Friday, June 4, 2010

Blood Tofu and Goat Testicles

How's that for a gripping title for today's post? Anyway, happy Friday!! I’m thoroughly excited for this weekend – although if it rains, I’ll be bumming. This weekend is “Festival of the Arts” in Grand Rapids. Now that we live downtown (WEST SIDE ROCKS!) we’re within walking distance of the festivities. 1/5 miles each way. If the clouds don’t dump on us, it’ll be great. Hubby and I both have Saturday off of work, so we’re planning on doing a cheap date day at the festival. Live music, food kiosk, art exhibits… look how cultural I’m being this weekend!

I’ve already been there once today. Today was not a great food day. Instant breakfast and an apple for breakfast. Chinese take out for lunch. I know, I know. The people at work were ordering and I caved. I ate less than half though, because it was kinda nasty. For dinner I had some leftover macaroni and cheese with broccoli mixed in. Then, we went to the festival. We looked through the art booths, listened to some music, and did some eating. I had corn on the cob and a sate skewer. Nom nom nom! Overall, I didn’t have the best balance of foods today – heavy on the carbs, light on the veggies and fruit.

Sunday is another story – I have to work  I’ve returned to work at the office I was at before China, but I also picked up a part time job at the mall working for my favorite clothing store. Due to privacy issues, I can’t share the name on the blog… but anyway, I thought it’d be awesome. I’d get sweet discounts, the “in” with what new things are coming in, and some fun money to spend. But, alas, it’s been nothing but trouble so far. Scheduling issues, missing family functions, etc. We’ll see how long this lasts!

I think each day I’ll post a little bit of info on my year in China. I have tons of stories stocked up in my head. I spend all day thinking about it; what I ate, where I went, the friends I made. I have some serious home sickness for my Chinese home in Fuyang.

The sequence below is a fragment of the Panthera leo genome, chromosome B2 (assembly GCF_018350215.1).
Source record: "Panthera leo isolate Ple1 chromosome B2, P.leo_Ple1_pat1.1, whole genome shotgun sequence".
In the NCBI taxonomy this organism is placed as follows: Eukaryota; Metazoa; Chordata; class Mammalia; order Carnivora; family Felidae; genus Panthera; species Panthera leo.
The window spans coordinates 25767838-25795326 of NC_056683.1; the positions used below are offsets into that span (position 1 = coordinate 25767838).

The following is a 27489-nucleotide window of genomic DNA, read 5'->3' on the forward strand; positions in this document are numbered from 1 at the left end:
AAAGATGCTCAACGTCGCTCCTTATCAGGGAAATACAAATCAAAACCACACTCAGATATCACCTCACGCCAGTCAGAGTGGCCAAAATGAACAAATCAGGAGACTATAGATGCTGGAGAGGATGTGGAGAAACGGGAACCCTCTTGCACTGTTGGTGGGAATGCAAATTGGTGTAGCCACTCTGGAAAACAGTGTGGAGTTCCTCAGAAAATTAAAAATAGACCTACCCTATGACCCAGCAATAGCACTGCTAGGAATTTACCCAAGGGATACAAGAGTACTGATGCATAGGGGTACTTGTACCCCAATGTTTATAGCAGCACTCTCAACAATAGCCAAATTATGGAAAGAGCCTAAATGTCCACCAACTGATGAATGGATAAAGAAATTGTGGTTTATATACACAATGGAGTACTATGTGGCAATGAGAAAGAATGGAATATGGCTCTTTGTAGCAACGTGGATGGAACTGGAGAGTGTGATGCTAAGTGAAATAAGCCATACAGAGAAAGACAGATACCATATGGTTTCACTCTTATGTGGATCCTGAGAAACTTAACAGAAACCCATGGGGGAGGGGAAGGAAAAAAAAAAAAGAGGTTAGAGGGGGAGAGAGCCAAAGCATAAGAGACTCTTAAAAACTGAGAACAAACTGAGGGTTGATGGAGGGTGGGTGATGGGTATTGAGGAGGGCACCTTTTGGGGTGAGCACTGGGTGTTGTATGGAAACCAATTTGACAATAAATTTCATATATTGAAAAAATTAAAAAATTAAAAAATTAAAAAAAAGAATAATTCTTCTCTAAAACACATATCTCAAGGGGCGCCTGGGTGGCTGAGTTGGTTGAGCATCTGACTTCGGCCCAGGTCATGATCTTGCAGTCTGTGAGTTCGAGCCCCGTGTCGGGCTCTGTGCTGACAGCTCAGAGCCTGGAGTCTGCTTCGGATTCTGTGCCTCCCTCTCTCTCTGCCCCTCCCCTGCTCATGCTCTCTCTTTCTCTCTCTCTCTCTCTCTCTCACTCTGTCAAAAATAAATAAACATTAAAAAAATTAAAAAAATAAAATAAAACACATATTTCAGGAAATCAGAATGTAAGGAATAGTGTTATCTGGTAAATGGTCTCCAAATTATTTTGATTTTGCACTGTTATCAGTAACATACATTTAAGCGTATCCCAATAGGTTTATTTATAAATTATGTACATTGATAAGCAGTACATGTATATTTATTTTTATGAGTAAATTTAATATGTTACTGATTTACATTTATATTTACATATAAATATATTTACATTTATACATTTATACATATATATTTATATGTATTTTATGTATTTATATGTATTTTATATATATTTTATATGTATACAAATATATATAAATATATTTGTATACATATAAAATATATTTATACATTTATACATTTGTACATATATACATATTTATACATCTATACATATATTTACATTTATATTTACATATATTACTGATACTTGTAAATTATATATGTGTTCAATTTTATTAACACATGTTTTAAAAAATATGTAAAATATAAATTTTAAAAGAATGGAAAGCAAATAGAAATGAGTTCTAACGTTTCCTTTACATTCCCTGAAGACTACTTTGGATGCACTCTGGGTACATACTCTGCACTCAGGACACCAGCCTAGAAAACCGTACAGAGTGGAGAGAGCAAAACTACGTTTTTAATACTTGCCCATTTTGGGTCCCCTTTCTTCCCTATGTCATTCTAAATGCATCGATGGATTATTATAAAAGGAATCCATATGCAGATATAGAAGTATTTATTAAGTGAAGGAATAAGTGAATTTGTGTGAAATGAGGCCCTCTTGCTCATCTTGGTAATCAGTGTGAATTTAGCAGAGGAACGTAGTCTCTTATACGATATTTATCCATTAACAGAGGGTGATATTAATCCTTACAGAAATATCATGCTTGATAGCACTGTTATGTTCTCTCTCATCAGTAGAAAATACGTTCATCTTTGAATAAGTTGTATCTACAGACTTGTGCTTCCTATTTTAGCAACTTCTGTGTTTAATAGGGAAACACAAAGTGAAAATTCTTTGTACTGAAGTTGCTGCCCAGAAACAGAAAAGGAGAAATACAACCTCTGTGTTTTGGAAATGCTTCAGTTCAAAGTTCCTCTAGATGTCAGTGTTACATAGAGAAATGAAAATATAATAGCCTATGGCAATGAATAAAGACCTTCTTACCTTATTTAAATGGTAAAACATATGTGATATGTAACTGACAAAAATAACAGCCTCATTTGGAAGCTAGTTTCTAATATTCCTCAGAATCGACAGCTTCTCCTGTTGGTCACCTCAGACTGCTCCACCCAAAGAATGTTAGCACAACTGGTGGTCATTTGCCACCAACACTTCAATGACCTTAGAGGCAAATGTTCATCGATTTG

I was homesick when I got to China, but it was nothing like this. I knew that I had 11 months, then I’d be back at home in the U.S. Now I’m facing the fact that I’ll never see most of my friends again. I’ll never play badminton at DongWu Park, or sit next to the West Lake doing cross stitch, or sitting at the Music House playing dice and drinking a Tsing Tao beer with friends.

Geez, that’s depressing! I’m trying to focus on the joy I was able to experience while I was there, and the experiences I had. When I think about it deeper, I know that I don’t want to move back. But that doesn’t mean that the transition home hasn’t been hard.

I’ll share today about the food in China, since y’all know I’m a little obsessed with food. I LOVED the food in China. I tried things I never would have here! Here’s just a snippet of the unusual things I ate…

Duck tongue, chicken feet, chicken heads, tripe, goat testicles, taro, dragon fruit, durian, crab lungs, river snails, fish eyes, blood tofu, stinky tofu, “rope” beans, sesame breakfast cereal, dragon well tea

Some of those things were absolutely wonderful. Some were downright foul. The fruit was amazing. Chinese people LOVE fresh produce. Every day I would buy something new from a street vendor. My favorite sweet treat? I would by a whole stalk (5-7 feet) of sugarcane for $1.00. They would take a machete, slice the outside skin off, then chop it into 3-inch segments. You chew on it and then spit out the fibrous stuff. I’d bring a bag of it into work and share with all of my co-workers. What a way to make friends! Other easily acceptable/delicious fruits were apples, longans, dragon fruit, watermelon, grapes, jujubes, breadfruit, bananas, and various random melons.

AND durian. In China, some people cal it “rotting flesh melon”. It’s an apt description. The fruit smells like nothing I’ve ever smelled before. Some people love it. I, however, HATE HATE HATE it. In some areas of Asia there are laws against eating it in public places. Last summer we spent 3 weeks in Malaysia on vacation. A sign on the door of one of the hostels we stayed at said “No durian beyond this point”. It was very considerate of them to watch out for the people like me, who get nauseous at the very mention of durian.